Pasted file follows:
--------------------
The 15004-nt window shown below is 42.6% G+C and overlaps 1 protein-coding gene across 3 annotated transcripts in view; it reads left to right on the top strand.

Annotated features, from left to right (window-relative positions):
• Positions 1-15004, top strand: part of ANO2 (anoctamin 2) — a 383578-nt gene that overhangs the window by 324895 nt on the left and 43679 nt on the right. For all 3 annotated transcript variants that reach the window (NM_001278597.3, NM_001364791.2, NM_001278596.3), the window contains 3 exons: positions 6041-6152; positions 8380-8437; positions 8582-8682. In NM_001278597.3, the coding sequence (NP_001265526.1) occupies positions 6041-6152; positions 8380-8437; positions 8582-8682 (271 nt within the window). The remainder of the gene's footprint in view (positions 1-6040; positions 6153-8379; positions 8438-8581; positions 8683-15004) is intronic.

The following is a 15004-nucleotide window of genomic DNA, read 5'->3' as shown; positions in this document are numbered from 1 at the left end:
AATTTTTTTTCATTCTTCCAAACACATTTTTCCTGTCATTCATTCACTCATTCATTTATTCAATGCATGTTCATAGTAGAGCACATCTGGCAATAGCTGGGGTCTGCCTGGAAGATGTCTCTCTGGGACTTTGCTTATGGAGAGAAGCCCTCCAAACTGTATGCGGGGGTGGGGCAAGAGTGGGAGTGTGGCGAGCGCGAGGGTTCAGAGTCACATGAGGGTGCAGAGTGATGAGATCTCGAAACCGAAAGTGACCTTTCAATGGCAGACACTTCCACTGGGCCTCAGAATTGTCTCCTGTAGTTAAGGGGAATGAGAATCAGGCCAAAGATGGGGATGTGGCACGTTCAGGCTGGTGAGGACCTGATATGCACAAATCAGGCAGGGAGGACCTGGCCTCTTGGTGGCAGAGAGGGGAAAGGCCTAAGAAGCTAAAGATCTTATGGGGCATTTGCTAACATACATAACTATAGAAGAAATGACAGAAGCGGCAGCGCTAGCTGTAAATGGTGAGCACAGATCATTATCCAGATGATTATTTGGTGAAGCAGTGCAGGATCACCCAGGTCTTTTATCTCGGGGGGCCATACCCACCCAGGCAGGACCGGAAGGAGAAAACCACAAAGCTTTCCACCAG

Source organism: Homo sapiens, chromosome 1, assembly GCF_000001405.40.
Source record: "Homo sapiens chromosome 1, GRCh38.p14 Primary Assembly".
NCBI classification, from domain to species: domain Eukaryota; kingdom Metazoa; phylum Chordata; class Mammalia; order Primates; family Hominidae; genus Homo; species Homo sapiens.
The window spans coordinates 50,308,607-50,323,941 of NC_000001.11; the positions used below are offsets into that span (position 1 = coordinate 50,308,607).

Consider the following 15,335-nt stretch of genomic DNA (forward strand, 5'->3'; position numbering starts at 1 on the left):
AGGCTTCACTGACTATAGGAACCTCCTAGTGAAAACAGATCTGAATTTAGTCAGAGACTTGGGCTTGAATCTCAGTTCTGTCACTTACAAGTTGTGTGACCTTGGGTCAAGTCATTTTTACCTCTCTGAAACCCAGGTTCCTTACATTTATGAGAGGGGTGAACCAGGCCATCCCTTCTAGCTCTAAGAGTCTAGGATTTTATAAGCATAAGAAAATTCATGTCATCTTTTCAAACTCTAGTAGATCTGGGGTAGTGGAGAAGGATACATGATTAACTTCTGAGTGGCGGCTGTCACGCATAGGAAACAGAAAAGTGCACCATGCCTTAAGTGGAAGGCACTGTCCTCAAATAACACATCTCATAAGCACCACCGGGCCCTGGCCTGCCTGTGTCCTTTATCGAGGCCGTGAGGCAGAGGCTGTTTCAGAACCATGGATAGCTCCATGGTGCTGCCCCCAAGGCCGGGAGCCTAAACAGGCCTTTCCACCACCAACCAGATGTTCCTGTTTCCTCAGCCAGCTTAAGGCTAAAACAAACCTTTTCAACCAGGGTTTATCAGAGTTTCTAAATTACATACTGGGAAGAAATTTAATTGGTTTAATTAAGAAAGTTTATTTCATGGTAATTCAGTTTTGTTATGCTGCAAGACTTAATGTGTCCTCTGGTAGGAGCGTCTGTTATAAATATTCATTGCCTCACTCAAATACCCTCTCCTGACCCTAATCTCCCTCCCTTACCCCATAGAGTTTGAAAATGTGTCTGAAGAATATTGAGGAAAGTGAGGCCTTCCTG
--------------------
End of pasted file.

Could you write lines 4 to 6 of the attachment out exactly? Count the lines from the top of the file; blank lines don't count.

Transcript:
The following is a 15004-nucleotide window of genomic DNA, read 5'->3' as shown; positions in this document are numbered from 1 at the left end:
AATTTTTTTTCATTCTTCCAAACACATTTTTCCTGTCATTCATTCACTCATTCATTTATTCAATGCATGTTCATAGTAGAGCACATCTGGCAATAGCTGGGGTCTGCCTGGAAGATGTCTCTCTGGGACTTTGCTTATGGAGAGAAGCCCTCCAAACTGTATGCGGGGGTGGGGCAAGAGTGGGAGTGTGGCGAGCGCGAGGGTTCAGAGTCACATGAGGGTGCAGAGTGATGAGATCTCGAAACCGAAAGTGACCTTTCAATGGCAGACACTTCCACTGGGCCTCAGAATTGTCTCCTGTAGTTAAGGGGAATGAGAATCAGGCCAAAGATGGGGATGTGGCACGTTCAGGCTGGTGAGGACCTGATATGCACAAATCAGGCAGGGAGGACCTGGCCTCTTGGTGGCAGAGAGGGGAAAGGCCTAAGAAGCTAAAGATCTTATGGGGCATTTGCTAACATACATAACTATAGAAGAAATGACAGAAGCGGCAGCGCTAGCTGTAAATGGTGAGCACAGATCATTATCCAGATGATTATTTGGTGAAGCAGTGCAGGATCACCCAGGTCTTTTATCTCGGGGGGCCATACCCACCCAGGCAGGACCGGAAGGAGAAAACCACAAAGCTTTCCACCAG

Source organism: Homo sapiens, chromosome 1, assembly GCF_000001405.40.